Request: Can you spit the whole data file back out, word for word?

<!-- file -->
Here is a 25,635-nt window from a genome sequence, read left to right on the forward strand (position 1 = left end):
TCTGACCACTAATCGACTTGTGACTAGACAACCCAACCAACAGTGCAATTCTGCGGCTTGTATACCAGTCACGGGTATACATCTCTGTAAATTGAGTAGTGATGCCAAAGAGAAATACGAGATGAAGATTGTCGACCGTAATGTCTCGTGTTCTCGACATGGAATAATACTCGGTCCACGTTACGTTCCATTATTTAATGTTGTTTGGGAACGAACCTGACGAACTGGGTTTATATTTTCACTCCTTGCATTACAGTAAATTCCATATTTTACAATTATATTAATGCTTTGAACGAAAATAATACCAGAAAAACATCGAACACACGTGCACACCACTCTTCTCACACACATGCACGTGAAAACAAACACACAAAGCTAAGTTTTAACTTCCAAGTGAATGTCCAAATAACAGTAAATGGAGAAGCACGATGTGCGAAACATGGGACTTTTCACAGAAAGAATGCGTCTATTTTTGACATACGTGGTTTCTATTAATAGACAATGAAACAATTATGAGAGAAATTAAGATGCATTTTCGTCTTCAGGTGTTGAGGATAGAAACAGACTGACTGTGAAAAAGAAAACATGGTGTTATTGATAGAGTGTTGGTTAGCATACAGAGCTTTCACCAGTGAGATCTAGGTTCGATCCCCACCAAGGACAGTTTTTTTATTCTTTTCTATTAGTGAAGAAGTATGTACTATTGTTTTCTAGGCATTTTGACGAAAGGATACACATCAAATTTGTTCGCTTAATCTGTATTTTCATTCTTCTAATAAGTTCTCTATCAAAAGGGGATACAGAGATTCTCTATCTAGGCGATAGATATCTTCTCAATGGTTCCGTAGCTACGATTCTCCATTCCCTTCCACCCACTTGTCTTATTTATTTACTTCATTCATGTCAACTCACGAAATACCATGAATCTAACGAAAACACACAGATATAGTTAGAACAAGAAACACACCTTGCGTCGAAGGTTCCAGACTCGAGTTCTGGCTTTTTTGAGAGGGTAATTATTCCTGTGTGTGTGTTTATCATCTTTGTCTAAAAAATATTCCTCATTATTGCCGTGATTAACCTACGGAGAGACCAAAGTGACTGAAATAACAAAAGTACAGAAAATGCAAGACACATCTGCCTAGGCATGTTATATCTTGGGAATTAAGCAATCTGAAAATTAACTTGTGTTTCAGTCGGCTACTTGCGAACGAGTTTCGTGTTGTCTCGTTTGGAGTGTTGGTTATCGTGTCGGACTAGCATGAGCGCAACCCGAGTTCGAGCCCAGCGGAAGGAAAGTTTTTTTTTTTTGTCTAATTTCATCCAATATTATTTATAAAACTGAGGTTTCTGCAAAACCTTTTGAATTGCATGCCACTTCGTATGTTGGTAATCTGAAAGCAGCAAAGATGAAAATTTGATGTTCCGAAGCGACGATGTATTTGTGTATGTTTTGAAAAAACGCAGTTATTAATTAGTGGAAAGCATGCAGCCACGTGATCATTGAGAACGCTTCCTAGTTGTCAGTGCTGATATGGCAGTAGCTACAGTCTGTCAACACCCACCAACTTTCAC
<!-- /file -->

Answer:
Here is a 25,635-nt window from a genome sequence, read left to right on the forward strand (position 1 = left end):
TCTGACCACTAATCGACTTGTGACTAGACAACCCAACCAACAGTGCAATTCTGCGGCTTGTATACCAGTCACGGGTATACATCTCTGTAAATTGAGTAGTGATGCCAAAGAGAAATACGAGATGAAGATTGTCGACCGTAATGTCTCGTGTTCTCGACATGGAATAATACTCGGTCCACGTTACGTTCCATTATTTAATGTTGTTTGGGAACGAACCTGACGAACTGGGTTTATATTTTCACTCCTTGCATTACAGTAAATTCCATATTTTACAATTATATTAATGCTTTGAACGAAAATAATACCAGAAAAACATCGAACACACGTGCACACCACTCTTCTCACACACATGCACGTGAAAACAAACACACAAAGCTAAGTTTTAACTTCCAAGTGAATGTCCAAATAACAGTAAATGGAGAAGCACGATGTGCGAAACATGGGACTTTTCACAGAAAGAATGCGTCTATTTTTGACATACGTGGTTTCTATTAATAGACAATGAAACAATTATGAGAGAAATTAAGATGCATTTTCGTCTTCAGGTGTTGAGGATAGAAACAGACTGACTGTGAAAAAGAAAACATGGTGTTATTGATAGAGTGTTGGTTAGCATACAGAGCTTTCACCAGTGAGATCTAGGTTCGATCCCCACCAAGGACAGTTTTTTTATTCTTTTCTATTAGTGAAGAAGTATGTACTATTGTTTTCTAGGCATTTTGACGAAAGGATACACATCAAATTTGTTCGCTTAATCTGTATTTTCATTCTTCTAATAAGTTCTCTATCAAAAGGGGATACAGAGATTCTCTATCTAGGCGATAGATATCTTCTCAATGGTTCCGTAGCTACGATTCTCCATTCCCTTCCACCCACTTGTCTTATTTATTTACTTCATTCATGTCAACTCACGAAATACCATGAATCTAACGAAAACACACAGATATAGTTAGAACAAGAAACACACCTTGCGTCGAAGGTTCCAGACTCGAGTTCTGGCTTTTTTGAGAGGGTAATTATTCCTGTGTGTGTGTTTATCATCTTTGTCTAAAAAATATTCCTCATTATTGCCGTGATTAACCTACGGAGAGACCAAAGTGACTGAAATAACAAAAGTACAGAAAATGCAAGACACATCTGCCTAGGCATGTTATATCTTGGGAATTAAGCAATCTGAAAATTAACTTGTGTTTCAGTCGGCTACTTGCGAACGAGTTTCGTGTTGTCTCGTTTGGAGTGTTGGTTATCGTGTCGGACTAGCATGAGCGCAACCCGAGTTCGAGCCCAGCGGAAGGAAAGTTTTTTTTTTTTGTCTAATTTCATCCAATATTATTTATAAAACTGAGGTTTCTGCAAAACCTTTTGAATTGCATGCCACTTCGTATGTTGGTAATCTGAAAGCAGCAAAGATGAAAATTTGATGTTCCGAAGCGACGATGTATTTGTGTATGTTTTGAAAAAACGCAGTTATTAATTAGTGGAAAGCATGCAGCCACGTGATCATTGAGAACGCTTCCTAGTTGTCAGTGCTGATATGGCAGTAGCTACAGTCTGTCAACACCCACCAACTTTCAC